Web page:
Low levels of radionuclides migrate through the soil to the sump. This report updates previous monitoring reports and discusses results obtained during the past year of operation. The effluents from the forty defense waste lysimeters continue to be analyzed on a monthly basis for gamma emitting radionuclides and quarterly for alpha emitting radionuclides and Sr-90. Cobalt-60, Sr-90, Sb-125, U-235, Pu-238, Pu-239 and Am-241 continue to be detected in sump effluent. Detectable levels of cobalt-60 and antimony-125 are each observed in only one lysimeter. Manganese-54, Ru-106 and Th-234 are no longer detected in effluent from any lysimeter. Significant levels of Sr-90 and Pu-238 are observed from several lysimeters, while others continue to show low levels of U-235, Pu-239 and Am-241. The release rates for transporting radionuclides through the soil to the sump indicate that migration is independent of whether a lysimeter is operated in a saturated or unsaturated mode. Pine trees continue to grow on the ten foot diameter lysimeters. No sampling of needles or woody stem portions was performed. The purpose of analyzing pine trees growing on lysimeters is to measure the amount of radionuclide uptake by the pine trees as their root systems come in contact with the waste material. 6 refs., 2 figs., 49 tabs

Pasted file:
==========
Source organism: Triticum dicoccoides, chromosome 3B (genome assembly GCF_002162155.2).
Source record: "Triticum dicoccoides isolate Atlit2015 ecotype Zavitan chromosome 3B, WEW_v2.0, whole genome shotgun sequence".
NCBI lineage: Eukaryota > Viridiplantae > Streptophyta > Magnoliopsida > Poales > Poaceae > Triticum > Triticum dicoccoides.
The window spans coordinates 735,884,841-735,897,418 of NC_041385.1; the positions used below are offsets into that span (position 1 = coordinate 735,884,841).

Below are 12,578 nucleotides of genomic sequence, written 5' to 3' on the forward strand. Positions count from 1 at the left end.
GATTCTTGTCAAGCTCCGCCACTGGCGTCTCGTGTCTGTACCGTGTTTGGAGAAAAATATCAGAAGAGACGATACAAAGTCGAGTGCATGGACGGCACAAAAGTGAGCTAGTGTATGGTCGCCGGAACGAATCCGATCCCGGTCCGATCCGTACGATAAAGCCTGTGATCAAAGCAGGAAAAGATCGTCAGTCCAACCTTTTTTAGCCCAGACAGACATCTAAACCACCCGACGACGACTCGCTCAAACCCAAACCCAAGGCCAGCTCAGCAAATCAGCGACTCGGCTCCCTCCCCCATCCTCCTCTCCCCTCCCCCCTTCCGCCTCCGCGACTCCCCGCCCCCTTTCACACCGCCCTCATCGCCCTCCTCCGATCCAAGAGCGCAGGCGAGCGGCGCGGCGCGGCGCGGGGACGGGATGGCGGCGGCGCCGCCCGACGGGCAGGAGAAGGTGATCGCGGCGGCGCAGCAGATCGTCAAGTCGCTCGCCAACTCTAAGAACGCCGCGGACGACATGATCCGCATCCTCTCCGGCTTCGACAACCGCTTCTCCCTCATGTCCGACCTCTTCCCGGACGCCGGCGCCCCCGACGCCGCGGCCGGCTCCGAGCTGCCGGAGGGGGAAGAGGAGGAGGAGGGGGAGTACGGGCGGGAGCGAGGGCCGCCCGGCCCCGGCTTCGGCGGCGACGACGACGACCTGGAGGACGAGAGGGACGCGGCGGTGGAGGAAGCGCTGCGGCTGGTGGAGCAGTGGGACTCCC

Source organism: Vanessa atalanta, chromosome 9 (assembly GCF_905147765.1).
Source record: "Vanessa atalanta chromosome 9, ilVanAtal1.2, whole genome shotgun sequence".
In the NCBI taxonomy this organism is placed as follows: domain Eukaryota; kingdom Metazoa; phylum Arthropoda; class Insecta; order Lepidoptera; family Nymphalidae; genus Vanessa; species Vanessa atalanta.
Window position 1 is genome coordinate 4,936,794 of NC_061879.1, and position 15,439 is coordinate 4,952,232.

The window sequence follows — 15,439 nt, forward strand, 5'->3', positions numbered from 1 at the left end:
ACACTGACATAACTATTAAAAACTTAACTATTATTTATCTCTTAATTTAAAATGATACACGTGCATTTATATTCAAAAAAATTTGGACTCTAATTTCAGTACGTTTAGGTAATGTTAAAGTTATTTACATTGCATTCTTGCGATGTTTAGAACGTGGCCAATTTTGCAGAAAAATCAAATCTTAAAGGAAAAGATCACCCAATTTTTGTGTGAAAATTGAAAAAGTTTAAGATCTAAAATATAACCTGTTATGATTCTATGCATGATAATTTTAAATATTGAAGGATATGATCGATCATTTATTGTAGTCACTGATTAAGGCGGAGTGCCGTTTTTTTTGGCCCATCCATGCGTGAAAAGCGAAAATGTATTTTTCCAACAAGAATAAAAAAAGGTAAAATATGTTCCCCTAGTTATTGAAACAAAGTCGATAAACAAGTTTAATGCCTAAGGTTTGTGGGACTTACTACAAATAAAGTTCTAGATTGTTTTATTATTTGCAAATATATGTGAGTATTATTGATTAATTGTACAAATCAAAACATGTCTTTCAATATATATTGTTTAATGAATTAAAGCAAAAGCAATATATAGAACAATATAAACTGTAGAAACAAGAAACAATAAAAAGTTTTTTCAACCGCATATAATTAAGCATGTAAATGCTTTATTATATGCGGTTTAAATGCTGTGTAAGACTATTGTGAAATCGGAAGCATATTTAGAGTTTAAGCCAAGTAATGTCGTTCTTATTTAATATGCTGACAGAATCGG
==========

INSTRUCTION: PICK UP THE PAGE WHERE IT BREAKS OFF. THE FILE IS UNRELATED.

7. Approach to calculating upper bounds on maximum individual doses from the use of contaminated well water following a WIPP repository breach. Report EEG-9

    International Nuclear Information System (INIS)

    Spiegler, P.

    1981-09-01

    As part of the assessment of the potential radiological consequences of the proposed Waste Isolation Pilot Plant (WIPP), this report evaluates the post-closure radiation dose commitments associated with a possible breach event which involves dissolution of the repository by groundwaters and subsequent transport of the nuclear waste through an aquifer to a well assumed to exist at a point 3 miles downstream from the repository. The concentrations of uranium and plutonium isotopes at the well are based on the nuclear waste inventory presently proposed for WIPP and basic assumptions concerning the transport of waste as well as treatment to reduce the salinity of the water. The concentrations of U-233, Pu-239, and Pu-240, all radionuclides originally emplaced as waste in the repository, would exceed current EPA drinking water limits. The concentrations of U-234, U-235, and U-236, all decay products of plutonium isotopes originally emplaced as waste, would be well below current EPA drinking water limits. The 50-year dose commitments from one year of drinking treated water contaminated with U-233 or Pu-239 and Pu-240 were found to be comparable to a one-year dose from natural background. The 50-year dose commitments from one year of drinking milk would be no more than about 1/5 the dose obtained from ingestion of treated water. These doses are considered upper bounds because of several very conservative assumptions which are discussed in the report

  8. OSMOSE experiment representativity studies.